The reason it seems like a fantasy is not because of human nature or history. History shows that it has happened and has worked, at least until a more powerful empire has come along and crushed free people. There is nothing that supports that it could not work, except for closed mindedness and ignorance. Human nature is what makes it moral and reasonable and possible. It is important to base our understanding of human nature on science, rather than our impressions from our communities, which is why I wrote this post –>theruleoffreedom.wordpress.com/2011/05/14/we-need-to-be-forced-human-nature-and-the-leviathan/. The reason it seems like a fantasy is because we have never considered it, and have been consistently fed reasons why we need government our entire lives, from “we need government to feed the poor” to “without government, we would be running around killing each other”. All of these nightmare scenarios are easy to get around by creating voluntary institutions while building a more peaceful, free and prosperous society. The ideas are out there. We just need to put them into practice. This blog has some of the answers, and it will have more in time. Other writers, such as Murray Rothbard, Walter Block, Stefan Molyneux and a thousand I have not even read, have more answers.

      I will address two of your points here. Sorry to be brief, but I go into greater length elsewhere on this blog. First, Afghanistan has a very specific history, like all countries, and we cannot compare it with our society. One reason it has the problems it does is because war has been imposed on it for so long. –> https://theruleoffreedom.wordpress.com/2011/09/11/war-part-5-afghanistan/. Second, in a stateless society, there would be no countries in the modern sense. –>https://theruleoffreedom.wordpress.com/2011/09/04/nationalism/. Countries are all part of the problem. If you feel association with a wider community, great; but why is it necessary to impose things nationally? The further the government is away from you (however many local “representatives” you have), the less representative, caring and understanding it is.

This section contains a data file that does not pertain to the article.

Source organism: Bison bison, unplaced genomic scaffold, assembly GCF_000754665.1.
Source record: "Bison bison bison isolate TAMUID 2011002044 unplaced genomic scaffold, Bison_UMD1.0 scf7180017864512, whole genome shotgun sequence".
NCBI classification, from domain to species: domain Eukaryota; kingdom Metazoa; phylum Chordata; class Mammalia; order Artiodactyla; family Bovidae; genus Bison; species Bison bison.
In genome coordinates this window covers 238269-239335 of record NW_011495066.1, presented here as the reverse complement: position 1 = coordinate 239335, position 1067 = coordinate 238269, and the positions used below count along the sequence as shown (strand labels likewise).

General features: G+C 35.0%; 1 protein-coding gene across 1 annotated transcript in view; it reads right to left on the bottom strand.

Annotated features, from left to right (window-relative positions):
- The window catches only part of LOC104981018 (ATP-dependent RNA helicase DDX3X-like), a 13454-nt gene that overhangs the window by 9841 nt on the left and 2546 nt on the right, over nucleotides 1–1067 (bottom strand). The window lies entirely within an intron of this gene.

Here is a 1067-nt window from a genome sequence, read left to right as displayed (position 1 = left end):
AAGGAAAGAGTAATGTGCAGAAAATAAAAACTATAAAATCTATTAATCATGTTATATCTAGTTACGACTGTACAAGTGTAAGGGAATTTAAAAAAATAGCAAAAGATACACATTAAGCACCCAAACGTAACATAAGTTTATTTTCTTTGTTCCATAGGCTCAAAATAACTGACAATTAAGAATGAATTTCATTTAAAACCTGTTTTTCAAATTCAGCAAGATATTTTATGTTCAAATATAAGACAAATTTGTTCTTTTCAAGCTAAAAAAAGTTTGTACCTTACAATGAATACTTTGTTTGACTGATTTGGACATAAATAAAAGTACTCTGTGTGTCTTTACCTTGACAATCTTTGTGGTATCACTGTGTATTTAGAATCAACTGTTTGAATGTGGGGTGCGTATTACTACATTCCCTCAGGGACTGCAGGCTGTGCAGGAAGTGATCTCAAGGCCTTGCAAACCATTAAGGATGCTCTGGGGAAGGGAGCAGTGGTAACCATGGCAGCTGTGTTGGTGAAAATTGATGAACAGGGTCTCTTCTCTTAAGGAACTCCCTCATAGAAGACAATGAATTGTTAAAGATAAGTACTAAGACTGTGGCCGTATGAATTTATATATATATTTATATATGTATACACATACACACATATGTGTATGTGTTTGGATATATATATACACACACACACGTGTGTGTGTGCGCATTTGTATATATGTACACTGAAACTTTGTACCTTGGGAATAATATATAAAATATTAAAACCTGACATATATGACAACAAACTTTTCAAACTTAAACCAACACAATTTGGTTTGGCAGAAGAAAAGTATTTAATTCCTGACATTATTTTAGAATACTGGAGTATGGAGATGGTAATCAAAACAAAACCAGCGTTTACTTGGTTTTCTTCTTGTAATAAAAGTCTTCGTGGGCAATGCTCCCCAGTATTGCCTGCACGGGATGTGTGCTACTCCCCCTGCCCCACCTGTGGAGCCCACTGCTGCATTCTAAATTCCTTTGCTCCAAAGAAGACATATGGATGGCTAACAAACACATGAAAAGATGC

Second, your point about picking up after one’s dog. There are ways to deal with people who do not pick up after their dogs without resorting to violence: you could start by talking to them, if necessary shame them publicly, and at the extreme, ostracism. But think about what it means to involve the government. Do you really think we should use violence against someone who makes the sidewalk dirty? Because that is what it would mean to have someone arrested for it. People can think of better ideas than violence for everything they want done. Every answer people have to problems is lazy thinking: get the government to do it, fine them or throw them in jail. We’ll have to pay for the jails and the courts anyway, so we lose either way. How about we don’t use violence and sort things out for ourselves? We do it every day. We need to get rid of the gun in the room and start finding real solutions.